meus intuitus

Archive for July 2012

something to retire to

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http://www.bbc.co.uk/news/magazine-18910560

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July 30, 2012 at 7:00 pm

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psych: don’t knock it

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July 28, 2012 at 7:48 pm

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how boring

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I’ve just realized something that has always subtly irked me about internal medicine:  Risk tweaking.  Diabetes?  Hypertension?  We’ll give patients drugs to decrease their chance of X, Y, and Z.  No catharsis.  No healing moment.  No revelation.  It’s a lot of numbers tweaking.  How anti-climatic.  How boring.

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July 22, 2012 at 12:28 pm

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psych psych psych

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One of the central pillars to my life’s philosophy is the acceptance of mortality.  As such, I find myself feeling a small amount of dissonance with the central mission of modern medicine—the extension of life.  It goes without saying that the longevity we enjoy today is a wonderful thing, but for me, the mere extension of life is an inferior calling to the improvement of the mind.  My sentiments are described as follows:  Any imbecile with above-average industriousness and moderate social competency can identify diseases and throw pills at people.  My mind, however, has a very particular trait; and more pressingly, it is a trait that yearns to be exploited.  People are puzzles.  In any given interaction with another, we are given a certain number of pieces to work with—pieces that we use to judge, to extrapolate, to infer the nature of the whole.  It is here that I make my point:  When I interact with people, my analytical nature, my empathy, and my intuition work together in a very particular way that allow me to find a few more puzzle pieces than is typical.  In observation of or interaction with people, there are psycho-behavioral nuances that I pick up that reveal to me unconscious aspects of a person’s psychology.  This trait of mine is one I consider to be most definitive of my self.  While the analysis it takes to diagnose physical diseases is fun to me, the fun pales in comparison to the reward I feel when I am able to use my psycho-intuitive abilities to benefit another.  Unsurprisingly, psychiatry continues to look very appealing to me.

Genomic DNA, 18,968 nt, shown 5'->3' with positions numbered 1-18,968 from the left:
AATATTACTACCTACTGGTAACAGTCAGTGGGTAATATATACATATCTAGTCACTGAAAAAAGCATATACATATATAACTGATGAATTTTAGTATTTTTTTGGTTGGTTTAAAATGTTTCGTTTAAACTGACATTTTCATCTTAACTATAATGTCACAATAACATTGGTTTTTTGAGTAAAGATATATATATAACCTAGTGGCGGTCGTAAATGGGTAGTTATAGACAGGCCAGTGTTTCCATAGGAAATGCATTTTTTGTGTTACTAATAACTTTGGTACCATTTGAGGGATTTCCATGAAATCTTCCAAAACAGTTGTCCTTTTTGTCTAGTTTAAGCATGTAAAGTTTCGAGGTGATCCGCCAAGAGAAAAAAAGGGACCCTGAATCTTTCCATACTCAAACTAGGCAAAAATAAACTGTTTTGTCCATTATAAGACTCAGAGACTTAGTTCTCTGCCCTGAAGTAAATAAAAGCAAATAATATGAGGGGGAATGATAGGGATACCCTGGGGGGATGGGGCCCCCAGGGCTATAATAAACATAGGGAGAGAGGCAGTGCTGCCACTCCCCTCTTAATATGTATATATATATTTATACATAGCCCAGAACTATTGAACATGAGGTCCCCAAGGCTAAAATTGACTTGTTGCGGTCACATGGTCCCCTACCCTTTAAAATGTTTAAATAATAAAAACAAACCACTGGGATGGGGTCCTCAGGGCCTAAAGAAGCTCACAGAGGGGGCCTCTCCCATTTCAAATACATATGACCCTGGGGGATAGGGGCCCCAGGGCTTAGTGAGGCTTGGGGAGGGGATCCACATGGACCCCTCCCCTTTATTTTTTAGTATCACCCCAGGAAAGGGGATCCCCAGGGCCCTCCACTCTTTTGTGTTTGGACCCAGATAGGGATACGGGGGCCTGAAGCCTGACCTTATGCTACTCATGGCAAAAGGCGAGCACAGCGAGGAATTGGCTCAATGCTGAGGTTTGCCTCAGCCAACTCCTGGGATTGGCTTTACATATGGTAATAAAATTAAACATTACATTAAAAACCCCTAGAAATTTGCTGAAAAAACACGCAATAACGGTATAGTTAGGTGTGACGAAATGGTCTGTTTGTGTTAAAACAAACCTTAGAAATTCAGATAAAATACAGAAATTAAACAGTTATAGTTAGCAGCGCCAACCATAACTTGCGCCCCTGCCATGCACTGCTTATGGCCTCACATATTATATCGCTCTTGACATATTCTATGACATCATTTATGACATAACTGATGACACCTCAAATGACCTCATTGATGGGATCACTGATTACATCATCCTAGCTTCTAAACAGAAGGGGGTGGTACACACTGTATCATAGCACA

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July 22, 2012 at 12:02 pm

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epicurus

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“Death is nothing to us since when we are, death has not come, and when death has come, we are not.”

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July 11, 2012 at 3:16 am

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the plan for now

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Bringing even the basics of modern healthcare to the impoverished and exploited world requires both do-ers and supporters—the men and women on the front lines as well as the mindful many who support monetarily.

It just so happens that I want to pay off loans and grow a few kids in this lifetime.  In the first two decades after entering private practice, I will run my family modestly and give away what I can to one or two global health organizations.  After graduating the kids, I’ll make like a tree, leave home, and join the front lines for the remainder of my capable life on Earth.

Written by meusintuitus

July 8, 2012 at 6:15 pm

Warren Buffet’s ovarian lottery

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“Some material things make my life more enjoyable; many, however, would not. I like having an expensive private plane, but owning a half-dozen homes would be a burden. Too often, a vast collection of possessions ends up possessing its owner. The asset I most value, aside from health, is interesting, diverse, and long-standing friends.

My wealth has come from a combination of living in America, some lucky genes, and compound interest. Both my children and I won what I call the ovarian lottery. (For starters, the odds against my 1930 birth taking place in the U.S. were at least 30 to 1. My being male and white also removed huge obstacles that a majority of Americans then faced.) My luck was accentuated by my living in a market system that sometimes produces distorted results, though overall it serves our country well. I’ve worked in an economy that rewards someone who saves the lives of others on a battlefield with a medal, rewards a great teacher with thank-you notes from parents, but rewards those who can detect the mispricing of securities with sums reaching into the billions. In short, fate’s distribution of long straws is wildly capricious.

The reaction of my family and me to our extraordinary good fortune is not guilt, but rather gratitude. Were we to use more than 1% of my claim checks on ourselves, neither our happiness nor our well-being would be enhanced. In contrast, that remaining 99% can have a huge effect on the health and welfare of others. That reality sets an obvious course for me and my family: Keep all we can conceivably need and distribute the rest to society, for its needs. My pledge starts us down that course.” ~Warren Buffet on donating 99% of his wealth

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July 8, 2012 at 12:59 pm

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